Here’s an intriguing mystery chair for you which is in the middle of disagreement on it’s age. This isn’t a casual situation where a curious chair owner would like to know, but a case where the chair is being offered to a museum and two book authors disagree on the timeframe of it’s manufacture. Here are the two theories:
- The chair has been dated 1830-’50 by one book author and classified as Empire/Neo-Classical and separately by a big auction house appraiser as 1840-50 Neo-Classical/Victorian
- Another author of an upcoming book says it is from the Art Nouveau period and made 1890-1920
Some additional information provided by the owner, who has documentation that suggests that the chair is by Francois Seignouret:
From page 181, Three Centuries of American Furniture by Oscar P. Fitzgerald, (c) 1982 by Prentice-Hall Inc., Englewood Cliffs, N. J., pages 180-181. [Francois] Seignouret opened his shop in 1822 and sold furniture in the empoire and Rococco revival style until 1853, when he returned to France. There is a picture of an authenticated Seignouret chair on page 181 and you can see it is similar to my chair except for the klismos legs and rolled ends of the arms. If you use a magnifying glass in examining the splat you will see the same vertical grain veneer used on the front that you see on my chair. Someone called that effect “ribboned mahogany”.
Nobody has been able to definitely identify it as a Seignouret work, though [names removed] said it was in the style of Seignouret’s late works, 1830-’50. [Name removed] claims Seignouret left Louisiana in 1830 and most other sources say 1853. S/he says he was primarily an upholstery and furniture maker with a wine business on the side. Most other sources say he was a wealthy wine merchant importing wine from France to New Orleans and did woodworking as a hobby until 1830 when he hired an apprentice, built a woodworking shop attached to his 520 Royal Street mansion in New Orleans and began turning out a higher volume of armoires, highly decorated carved chairs that though fragile in appearance were very strong because of his unique method of construction.
Mrs. Eleanor Wickliffe Magee left this chair in the current owner’s family’s care in 1944 when they purchased her large home in Bogalusa, LA. She went to live in retirement at Wickland Plantation in Bardstown, KY, the ancestral home of her maternal Great Grandfather, Charles A. “The Duke” Wickliffe…. She stated to our family that her father, Union Army Captain John D. Wickliffe, took this chair from the governor’s office of the burning statehouse of Louisiana in 1862. (See Yankee looting of capitol, Times Picayune 01/19/1912 and general looting by Union troops, Macon Weekly Telegraph, September 26, 1862) She insisted on leaving it behind in her former home saying “it should stay in Louisiana, where it belongs.”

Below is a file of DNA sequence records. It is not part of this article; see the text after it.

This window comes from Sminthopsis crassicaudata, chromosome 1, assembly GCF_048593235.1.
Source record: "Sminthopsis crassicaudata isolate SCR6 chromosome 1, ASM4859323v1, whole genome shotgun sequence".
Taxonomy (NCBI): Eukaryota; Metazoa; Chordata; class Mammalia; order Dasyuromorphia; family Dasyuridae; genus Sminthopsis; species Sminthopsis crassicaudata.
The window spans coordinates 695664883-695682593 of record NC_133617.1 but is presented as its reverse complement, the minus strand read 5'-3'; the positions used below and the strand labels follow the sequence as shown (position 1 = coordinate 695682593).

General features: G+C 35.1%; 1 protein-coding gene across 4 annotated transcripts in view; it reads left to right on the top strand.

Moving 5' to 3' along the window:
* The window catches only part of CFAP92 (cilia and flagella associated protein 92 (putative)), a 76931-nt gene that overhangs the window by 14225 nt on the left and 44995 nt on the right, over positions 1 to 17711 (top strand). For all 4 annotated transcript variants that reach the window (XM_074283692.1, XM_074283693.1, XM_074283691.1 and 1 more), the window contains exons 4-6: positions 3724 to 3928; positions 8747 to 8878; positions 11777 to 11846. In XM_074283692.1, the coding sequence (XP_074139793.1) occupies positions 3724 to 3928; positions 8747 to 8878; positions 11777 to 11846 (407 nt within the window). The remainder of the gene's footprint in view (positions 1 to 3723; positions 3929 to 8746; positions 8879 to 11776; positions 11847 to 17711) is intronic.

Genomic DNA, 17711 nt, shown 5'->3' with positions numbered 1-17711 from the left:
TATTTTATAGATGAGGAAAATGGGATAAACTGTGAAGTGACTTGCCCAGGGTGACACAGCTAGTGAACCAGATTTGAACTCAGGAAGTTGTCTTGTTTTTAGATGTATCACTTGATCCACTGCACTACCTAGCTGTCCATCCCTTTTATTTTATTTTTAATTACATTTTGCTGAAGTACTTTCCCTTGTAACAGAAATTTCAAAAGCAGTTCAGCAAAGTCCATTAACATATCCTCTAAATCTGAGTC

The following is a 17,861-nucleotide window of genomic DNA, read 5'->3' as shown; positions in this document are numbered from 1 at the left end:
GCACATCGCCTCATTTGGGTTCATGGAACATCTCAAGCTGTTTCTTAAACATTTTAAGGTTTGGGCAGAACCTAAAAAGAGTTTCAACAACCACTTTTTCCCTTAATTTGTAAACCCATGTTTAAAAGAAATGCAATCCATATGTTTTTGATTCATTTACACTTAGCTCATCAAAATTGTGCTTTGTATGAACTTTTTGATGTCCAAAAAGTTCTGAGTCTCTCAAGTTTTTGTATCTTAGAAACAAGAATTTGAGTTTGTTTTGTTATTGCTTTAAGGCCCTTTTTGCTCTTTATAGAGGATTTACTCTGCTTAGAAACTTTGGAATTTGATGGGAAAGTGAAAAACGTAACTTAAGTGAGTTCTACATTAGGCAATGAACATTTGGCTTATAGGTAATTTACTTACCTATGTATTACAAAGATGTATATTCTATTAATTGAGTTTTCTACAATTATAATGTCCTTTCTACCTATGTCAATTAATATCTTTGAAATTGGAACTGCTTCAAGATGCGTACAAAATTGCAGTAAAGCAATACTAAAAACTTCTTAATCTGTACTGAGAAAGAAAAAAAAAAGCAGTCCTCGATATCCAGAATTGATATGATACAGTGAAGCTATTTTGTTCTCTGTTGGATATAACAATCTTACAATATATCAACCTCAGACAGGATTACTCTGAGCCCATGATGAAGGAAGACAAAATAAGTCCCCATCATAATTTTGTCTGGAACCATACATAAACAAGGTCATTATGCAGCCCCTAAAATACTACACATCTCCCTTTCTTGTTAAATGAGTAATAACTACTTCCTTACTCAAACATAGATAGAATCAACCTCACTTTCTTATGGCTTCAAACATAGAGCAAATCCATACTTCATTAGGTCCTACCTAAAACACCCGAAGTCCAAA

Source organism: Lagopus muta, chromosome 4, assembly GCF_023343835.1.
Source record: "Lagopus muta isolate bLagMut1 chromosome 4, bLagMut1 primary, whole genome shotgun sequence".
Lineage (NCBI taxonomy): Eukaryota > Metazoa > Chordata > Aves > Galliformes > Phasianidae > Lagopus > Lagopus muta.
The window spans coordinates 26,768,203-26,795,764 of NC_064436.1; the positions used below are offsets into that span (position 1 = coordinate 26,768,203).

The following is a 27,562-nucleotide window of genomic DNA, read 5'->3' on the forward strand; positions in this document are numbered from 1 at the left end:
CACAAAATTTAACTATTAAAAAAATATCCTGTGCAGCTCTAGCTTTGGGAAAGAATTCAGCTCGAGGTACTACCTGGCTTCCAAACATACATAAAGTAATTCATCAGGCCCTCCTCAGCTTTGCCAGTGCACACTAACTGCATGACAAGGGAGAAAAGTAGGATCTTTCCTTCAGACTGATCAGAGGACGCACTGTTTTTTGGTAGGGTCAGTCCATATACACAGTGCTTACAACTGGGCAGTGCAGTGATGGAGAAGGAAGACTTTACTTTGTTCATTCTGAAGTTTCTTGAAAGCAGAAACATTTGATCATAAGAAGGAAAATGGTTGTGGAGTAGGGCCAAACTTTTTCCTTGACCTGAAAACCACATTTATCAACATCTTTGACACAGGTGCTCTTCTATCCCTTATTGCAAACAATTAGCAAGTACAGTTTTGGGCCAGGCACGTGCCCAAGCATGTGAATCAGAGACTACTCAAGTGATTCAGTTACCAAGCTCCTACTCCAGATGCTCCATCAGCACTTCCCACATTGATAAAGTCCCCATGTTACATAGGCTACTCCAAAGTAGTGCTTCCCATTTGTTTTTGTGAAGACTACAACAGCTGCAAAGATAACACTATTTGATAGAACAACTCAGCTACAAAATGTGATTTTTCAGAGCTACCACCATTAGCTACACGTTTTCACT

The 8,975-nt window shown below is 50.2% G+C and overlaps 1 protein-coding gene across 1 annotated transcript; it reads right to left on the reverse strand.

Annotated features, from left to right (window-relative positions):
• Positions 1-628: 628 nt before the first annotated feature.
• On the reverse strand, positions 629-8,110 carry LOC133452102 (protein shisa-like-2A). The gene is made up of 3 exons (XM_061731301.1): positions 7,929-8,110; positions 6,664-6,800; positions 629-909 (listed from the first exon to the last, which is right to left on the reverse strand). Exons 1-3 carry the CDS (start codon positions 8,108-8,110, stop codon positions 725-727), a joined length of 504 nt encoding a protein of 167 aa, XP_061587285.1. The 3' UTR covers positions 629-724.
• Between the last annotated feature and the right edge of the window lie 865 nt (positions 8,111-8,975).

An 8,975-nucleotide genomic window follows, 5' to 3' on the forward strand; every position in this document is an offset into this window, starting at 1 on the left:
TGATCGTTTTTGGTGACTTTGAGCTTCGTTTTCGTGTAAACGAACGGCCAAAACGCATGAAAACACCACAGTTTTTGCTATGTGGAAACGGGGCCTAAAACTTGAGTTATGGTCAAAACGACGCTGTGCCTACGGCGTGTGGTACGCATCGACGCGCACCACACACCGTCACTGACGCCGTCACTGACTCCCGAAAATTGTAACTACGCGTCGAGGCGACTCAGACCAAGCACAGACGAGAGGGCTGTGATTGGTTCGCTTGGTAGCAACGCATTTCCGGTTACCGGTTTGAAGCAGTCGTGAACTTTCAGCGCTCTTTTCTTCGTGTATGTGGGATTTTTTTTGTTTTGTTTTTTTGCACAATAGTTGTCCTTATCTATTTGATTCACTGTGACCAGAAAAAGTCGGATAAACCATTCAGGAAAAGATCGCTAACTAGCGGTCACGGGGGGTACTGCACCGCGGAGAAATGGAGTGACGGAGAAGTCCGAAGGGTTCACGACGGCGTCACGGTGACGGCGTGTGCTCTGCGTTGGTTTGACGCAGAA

The gondole chair arm is one piece from the acanthus carvings on the gooseneck bend to the foot. The gondole side rails supporting the chair’s back is one piece with the rack holding the seat in the accepted design of Seignouret chairs. He incorporated these continuous pieces to give sturdiness to his seemingly fragile carved creations. (Les Auschitzky de Boureau, Un Bourdelais en Louisiane aux XIX sie’cle: FRANCOIS SEIGNOURET)
Seignouret, a New Orleans wine merchant who emigrated from France in 1808 and built his mansion at 520 Royal Street in 1816, made armoires, tables and seemingly fragile carved chairs as a hobby and is regarded today as one of the greatest woodworkers of his time. He always hid the initial “S” amid the carvings on his highly carved chairs and armoires according to his biographers.
The “S” hidden on the Wickliffe-Lawrence chair is among the acanthus leaves at center top of the lyre back. All the acanthus leaves are sharp or blunt, except one. That curved leaf, left side of the center stalk, contains clearly the letter “S”.
The padded seat’s upholstery was originally tacked on top of the seat rack with square tacks to expose more wood grain on the rack’s sides and front than you see now. It has cylindrical iron springs made by a blacksmith. Hammer marks are quite visible on all the springs. The 1969 restoration upholsterer used light, easy to remove staples on the sides to avoid disturbing the square tack holes of the previous and possible original leather covering that help date the piece.
I’m still working on my opinion, but my areas of focus are the following:
- Is the mahogany striping consistent with one or both of those periods?
- Do the dolphins and paw feet follow carving conventions of either period?
- Are the chair arms distinctive to either period?
- There are probably some construction clues that would date it (nails, joinery)
- Is the serpentine skirt more appropriate to one period or the other?
- What do the original iron springs tell us?
- Is that really an “S” or just a coincidental carving occurrence?
I find it interesting that the experts refer to the earlier period as “Neo-Classical”, which we all know ended around 1820 per the Rare Victorian Guide on the Classical Period. Something from the 1830s-1850s would be regarded as “Late Classical”. Maybe that is just a fine point lost in translation somewhere as information is passed along to me.
What are your thoughts? Was this chair made in the 1830s-1850s or closer to 1900? More photos below